Can walking be as effective a form of exercise as running?

Oct 24, 2019

Walking on the beach

Whenever we are going to relate things to one another, it’s always best to adopt the old adage of “comparing apples with apples”. Comparing apples with say bananas makes for good conversation, but it doesn’t actually address the cold, hard facts.

The debate about walking vs. running and the respective health benefits of each has swung like a pendulum for decades between Doctors, Surgeons, Biokineticists, Physiotherapists, Athletics coaches and Personal Trainers.

Before we can critically comment on whether walking can be as effective as running, we would need to define what exactly “form of exercise” means. If we loosely reference the World Health Organisation’s definition of “exercise”, we can break the components into functional / balance, flexibility, strength and cardiovascular.

If we use these components as indicators, we can critically assess whether walking is as “effective” as running.

From a functional / balance perspective, the slower the movement the greater the stimulus. Generally walking is a good choice for people who need to improve basic function, increase activities of daily living and enhance balance. The function / balance components can be respectively varied in difficulty by offering assistance or creating instability. Verdict = when it comes to training basic function and balance, walking wins.

Flexibility. Unfortunately on this front, neither walking nor running has much to offer in terms of increasing muscle and joint range of motion. If I had a loaded gun to my head and was asked to make a call, I would have to say that across the walking / running echelon, sprinting would probably elicit the greatest effect on flexibility due to the ballistic and elastic components of the activity. Verdict = Do Yoga or full range of motion exercises such as squats in conjunction to your walking and running program.

When we introduce strength into the walk / run debate, we end up with a chicken and egg situation. Does one need to be strong to walk and run or does walking and running make you strong? Let’s make walking the chicken and running the egg. Walking is the most elementary form of movement; it is literally one step harder than sitting. From the perspective of rudimentary movement, it is logical that one should start with the basics prior to advancing the activity. The “basics” in this case, is walking and when advanced, is running. Strength however, nestles itself quite firmly in between the two activities: you need to be strong to run. Do we go with the chicken or the egg? Since neither walking nor running really develops strength, it is advisable to include other movements in your program, which do. Verdict = Walking should be progressed to incline walking which should be progressed to fast incline walking which should be progressed to running. Strength exercises should be included across the entire stratum.

Then we have the cardiovascular component. In short, the faster your heart beats, the more “cardiovascular” the modality of exercise is. One could argue that it is a no brainer that running elevates your heart rate more than walking does, but does it really? Running sloppily on a flat surface at a slow pace versus brisk walking with a backpack up a hill is like comparing apples with bananas. If we compare apples with apples; as a general rule running elicits more of a cardiovascular response on the body due to the speed of the activity. The body needs to work harder to run than to walk. If we are going to get walking to obtain the same level of work, we need to make it more difficult. This can be done with speed, resistance, hills and direction. Verdict = from a cardiovascular perspective, walking with purpose has the potential to topple lackadaisical running.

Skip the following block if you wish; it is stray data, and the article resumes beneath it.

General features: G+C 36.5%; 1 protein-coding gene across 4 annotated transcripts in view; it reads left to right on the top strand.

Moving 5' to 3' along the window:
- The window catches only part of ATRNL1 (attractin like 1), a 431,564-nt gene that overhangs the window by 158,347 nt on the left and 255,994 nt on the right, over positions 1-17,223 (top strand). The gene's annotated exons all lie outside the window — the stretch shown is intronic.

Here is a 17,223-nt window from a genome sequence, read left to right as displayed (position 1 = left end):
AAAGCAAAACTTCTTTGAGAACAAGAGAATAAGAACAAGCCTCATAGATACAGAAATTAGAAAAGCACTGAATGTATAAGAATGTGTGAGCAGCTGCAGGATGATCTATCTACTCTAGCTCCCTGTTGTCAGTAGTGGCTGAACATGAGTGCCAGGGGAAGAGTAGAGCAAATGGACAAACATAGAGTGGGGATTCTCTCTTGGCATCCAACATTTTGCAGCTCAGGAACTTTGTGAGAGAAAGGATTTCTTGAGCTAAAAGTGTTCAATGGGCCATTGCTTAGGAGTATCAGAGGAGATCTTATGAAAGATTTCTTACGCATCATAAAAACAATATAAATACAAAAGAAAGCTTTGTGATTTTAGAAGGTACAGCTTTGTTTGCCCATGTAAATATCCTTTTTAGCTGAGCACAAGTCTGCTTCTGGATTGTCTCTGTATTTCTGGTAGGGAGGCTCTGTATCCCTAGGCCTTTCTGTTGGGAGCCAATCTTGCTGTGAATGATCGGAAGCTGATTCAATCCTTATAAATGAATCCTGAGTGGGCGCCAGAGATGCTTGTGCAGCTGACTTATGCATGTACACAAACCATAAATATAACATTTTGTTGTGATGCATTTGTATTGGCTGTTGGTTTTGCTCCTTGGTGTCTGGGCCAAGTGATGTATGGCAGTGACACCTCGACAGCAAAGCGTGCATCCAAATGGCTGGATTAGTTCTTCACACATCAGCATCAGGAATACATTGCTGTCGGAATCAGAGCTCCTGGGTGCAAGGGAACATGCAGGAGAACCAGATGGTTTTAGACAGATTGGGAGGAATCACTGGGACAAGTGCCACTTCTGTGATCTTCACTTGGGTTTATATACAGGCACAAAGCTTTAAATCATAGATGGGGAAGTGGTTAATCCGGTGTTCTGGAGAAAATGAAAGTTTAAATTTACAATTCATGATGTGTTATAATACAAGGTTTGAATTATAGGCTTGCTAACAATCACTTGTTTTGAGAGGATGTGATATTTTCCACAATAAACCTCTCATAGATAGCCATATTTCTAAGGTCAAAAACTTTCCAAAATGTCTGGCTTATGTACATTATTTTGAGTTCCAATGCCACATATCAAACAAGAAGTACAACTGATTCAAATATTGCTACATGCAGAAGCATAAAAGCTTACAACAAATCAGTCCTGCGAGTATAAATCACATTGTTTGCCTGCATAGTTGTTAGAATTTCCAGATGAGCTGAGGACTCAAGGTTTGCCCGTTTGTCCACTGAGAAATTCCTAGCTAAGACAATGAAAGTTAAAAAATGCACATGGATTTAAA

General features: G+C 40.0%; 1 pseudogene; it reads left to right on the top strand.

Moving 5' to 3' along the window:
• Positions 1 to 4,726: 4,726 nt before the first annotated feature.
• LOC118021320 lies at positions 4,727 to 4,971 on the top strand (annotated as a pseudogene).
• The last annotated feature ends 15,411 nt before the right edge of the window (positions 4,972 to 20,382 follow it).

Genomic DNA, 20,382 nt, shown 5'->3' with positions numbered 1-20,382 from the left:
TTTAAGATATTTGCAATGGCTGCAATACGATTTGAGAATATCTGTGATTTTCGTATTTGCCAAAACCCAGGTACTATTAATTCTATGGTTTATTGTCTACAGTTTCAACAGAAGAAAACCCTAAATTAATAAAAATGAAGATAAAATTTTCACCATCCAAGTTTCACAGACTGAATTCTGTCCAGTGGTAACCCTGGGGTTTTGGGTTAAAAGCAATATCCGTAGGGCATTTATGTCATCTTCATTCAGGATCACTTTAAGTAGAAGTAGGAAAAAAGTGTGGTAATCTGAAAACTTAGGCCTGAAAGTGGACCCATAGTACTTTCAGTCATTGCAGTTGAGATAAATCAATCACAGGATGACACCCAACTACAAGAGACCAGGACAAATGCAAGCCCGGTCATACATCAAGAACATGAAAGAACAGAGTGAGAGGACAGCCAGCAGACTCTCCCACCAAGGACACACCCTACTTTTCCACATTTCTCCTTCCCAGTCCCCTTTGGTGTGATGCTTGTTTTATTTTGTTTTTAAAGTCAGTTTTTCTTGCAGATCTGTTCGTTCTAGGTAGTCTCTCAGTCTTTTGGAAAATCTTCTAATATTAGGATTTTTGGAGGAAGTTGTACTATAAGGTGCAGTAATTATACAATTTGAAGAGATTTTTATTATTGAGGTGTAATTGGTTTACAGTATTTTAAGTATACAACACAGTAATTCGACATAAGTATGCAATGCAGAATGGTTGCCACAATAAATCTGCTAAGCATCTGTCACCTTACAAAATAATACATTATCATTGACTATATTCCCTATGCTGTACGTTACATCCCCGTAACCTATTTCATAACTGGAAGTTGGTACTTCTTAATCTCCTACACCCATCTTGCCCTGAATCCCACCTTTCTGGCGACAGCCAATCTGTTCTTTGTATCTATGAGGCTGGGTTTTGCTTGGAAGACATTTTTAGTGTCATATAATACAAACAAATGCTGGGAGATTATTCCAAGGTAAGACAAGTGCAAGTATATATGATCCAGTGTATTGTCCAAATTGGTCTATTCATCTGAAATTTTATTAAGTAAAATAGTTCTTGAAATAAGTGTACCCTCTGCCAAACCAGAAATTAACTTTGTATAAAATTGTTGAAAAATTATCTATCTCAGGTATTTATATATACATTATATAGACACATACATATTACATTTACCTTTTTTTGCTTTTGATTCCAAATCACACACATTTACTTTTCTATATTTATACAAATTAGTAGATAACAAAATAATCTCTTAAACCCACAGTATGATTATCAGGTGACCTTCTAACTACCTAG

So… Shall I walk or shall I run? For the non-injured and mostly healthy community, running has the ability to elicit more of an exercise response than walking and should probably be the mode of choice – which is, of course, great news considering this is a running website! For individuals with joint problems or who are simply not fit enough to run, walking is a heck of a lot better than bum sitting in terms of exercise response. Even when walking is too easy and running is too hard, walk-running is also an alternative to get the heart rate up but still allow for bouts of rest. The bottom line is your ability: exercise is meant to be both challenging and enjoyable.

With regards to general health benefits, increased fitness, toning and weight loss; the American College of Sports Medicine (ACSM) recommends that adults get at least 150 minutes of moderate-intensity cardiovascular exercise per week. Strength train each muscle group two to three days a week; do flexibility exercise two to three days per week; and finally, do functional exercise two or three days per week. Whether you choose to walk or run is your choice, just make sure your heart is beating while you are doing it!

Tony Paladin

Tony is a qualified Biokineticist with a primary focus on orthopaedic rehabilitation through strengthening. Tony also has an interest in sport specific testing and training (primarily rowing, cycling, running and triathlon). He runs a private practice in Johannesburg and Cape Town. Read more about Tony Paladin

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